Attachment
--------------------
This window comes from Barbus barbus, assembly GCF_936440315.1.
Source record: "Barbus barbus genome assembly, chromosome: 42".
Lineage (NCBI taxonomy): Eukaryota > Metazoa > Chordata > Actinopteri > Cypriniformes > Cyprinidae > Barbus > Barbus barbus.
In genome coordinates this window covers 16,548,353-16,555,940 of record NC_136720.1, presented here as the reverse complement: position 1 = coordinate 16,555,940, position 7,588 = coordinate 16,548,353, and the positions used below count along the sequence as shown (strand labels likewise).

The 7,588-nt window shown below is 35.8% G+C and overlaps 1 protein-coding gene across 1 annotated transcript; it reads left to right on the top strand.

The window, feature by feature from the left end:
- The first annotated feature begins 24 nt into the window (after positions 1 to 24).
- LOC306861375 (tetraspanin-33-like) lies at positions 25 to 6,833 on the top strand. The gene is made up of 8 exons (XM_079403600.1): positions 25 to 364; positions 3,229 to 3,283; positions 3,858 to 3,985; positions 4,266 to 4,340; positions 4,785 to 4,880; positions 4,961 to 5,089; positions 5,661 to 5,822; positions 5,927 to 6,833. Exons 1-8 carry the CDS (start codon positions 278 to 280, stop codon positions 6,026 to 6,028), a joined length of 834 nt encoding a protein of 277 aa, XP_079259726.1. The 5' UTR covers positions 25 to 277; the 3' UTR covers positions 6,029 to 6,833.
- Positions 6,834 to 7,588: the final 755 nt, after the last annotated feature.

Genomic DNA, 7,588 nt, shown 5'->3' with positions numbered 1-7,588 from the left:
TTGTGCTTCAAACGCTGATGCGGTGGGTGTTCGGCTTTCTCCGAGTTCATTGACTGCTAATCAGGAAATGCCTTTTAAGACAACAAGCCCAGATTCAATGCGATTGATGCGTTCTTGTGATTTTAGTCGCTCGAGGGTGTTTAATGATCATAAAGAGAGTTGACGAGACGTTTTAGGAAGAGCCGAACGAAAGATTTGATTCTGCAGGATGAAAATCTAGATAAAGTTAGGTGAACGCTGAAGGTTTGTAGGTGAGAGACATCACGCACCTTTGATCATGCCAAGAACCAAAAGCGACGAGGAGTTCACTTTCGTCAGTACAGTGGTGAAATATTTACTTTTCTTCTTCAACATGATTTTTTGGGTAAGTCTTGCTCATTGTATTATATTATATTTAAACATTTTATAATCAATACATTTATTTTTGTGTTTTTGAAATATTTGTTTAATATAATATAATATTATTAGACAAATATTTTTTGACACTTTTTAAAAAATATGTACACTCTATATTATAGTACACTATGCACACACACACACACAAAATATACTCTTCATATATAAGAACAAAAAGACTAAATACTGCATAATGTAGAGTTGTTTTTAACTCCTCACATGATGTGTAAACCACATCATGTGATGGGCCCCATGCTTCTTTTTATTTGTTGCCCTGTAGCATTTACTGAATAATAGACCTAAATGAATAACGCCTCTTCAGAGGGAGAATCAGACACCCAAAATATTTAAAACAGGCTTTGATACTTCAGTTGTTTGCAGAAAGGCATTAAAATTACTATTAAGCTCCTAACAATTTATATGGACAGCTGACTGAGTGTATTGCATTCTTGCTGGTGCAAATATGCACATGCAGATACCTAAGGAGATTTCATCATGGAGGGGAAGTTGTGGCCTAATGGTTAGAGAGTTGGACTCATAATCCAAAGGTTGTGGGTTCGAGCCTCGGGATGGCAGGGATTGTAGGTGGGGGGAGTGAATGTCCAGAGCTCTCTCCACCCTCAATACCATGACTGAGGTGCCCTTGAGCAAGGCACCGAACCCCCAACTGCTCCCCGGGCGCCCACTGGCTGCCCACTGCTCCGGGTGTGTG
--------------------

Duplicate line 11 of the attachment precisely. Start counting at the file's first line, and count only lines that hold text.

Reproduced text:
TTGTGCTTCAAACGCTGATGCGGTGGGTGTTCGGCTTTCTCCGAGTTCATTGACTGCTAATCAGGAAATGCCTTTTAAGACAACAAGCCCAGATTCAATGCGATTGATGCGTTCTTGTGATTTTAGTCGCTCGAGGGTGTTTAATGATCATAAAGAGAGTTGACGAGACGTTTTAGGAAGAGCCGAACGAAAGATTTGATTCTGCAGGATGAAAATCTAGATAAAGTTAGGTGAACGCTGAAGGTTTGTAGGTGAGAGACATCACGCACCTTTGATCATGCCAAGAACCAAAAGCGACGAGGAGTTCACTTTCGTCAGTACAGTGGTGAAATATTTACTTTTCTTCTTCAACATGATTTTTTGGGTAAGTCTTGCTCATTGTATTATATTATATTTAAACATTTTATAATCAATACATTTATTTTTGTGTTTTTGAAATATTTGTTTAATATAATATAATATTATTAGACAAATATTTTTTGACACTTTTTAAAAAATATGTACACTCTATATTATAGTACACTATGCACACACACACACACAAAATATACTCTTCATATATAAGAACAAAAAGACTAAATACTGCATAATGTAGAGTTGTTTTTAACTCCTCACATGATGTGTAAACCACATCATGTGATGGGCCCCATGCTTCTTTTTATTTGTTGCCCTGTAGCATTTACTGAATAATAGACCTAAATGAATAACGCCTCTTCAGAGGGAGAATCAGACACCCAAAATATTTAAAACAGGCTTTGATACTTCAGTTGTTTGCAGAAAGGCATTAAAATTACTATTAAGCTCCTAACAATTTATATGGACAGCTGACTGAGTGTATTGCATTCTTGCTGGTGCAAATATGCACATGCAGATACCTAAGGAGATTTCATCATGGAGGGGAAGTTGTGGCCTAATGGTTAGAGAGTTGGACTCATAATCCAAAGGTTGTGGGTTCGAGCCTCGGGATGGCAGGGATTGTAGGTGGGGGGAGTGAATGTCCAGAGCTCTCTCCACCCTCAATACCATGACTGAGGTGCCCTTGAGCAAGGCACCGAACCCCCAACTGCTCCCCGGGCGCCCACTGGCTGCCCACTGCTCCGGGTGTGTG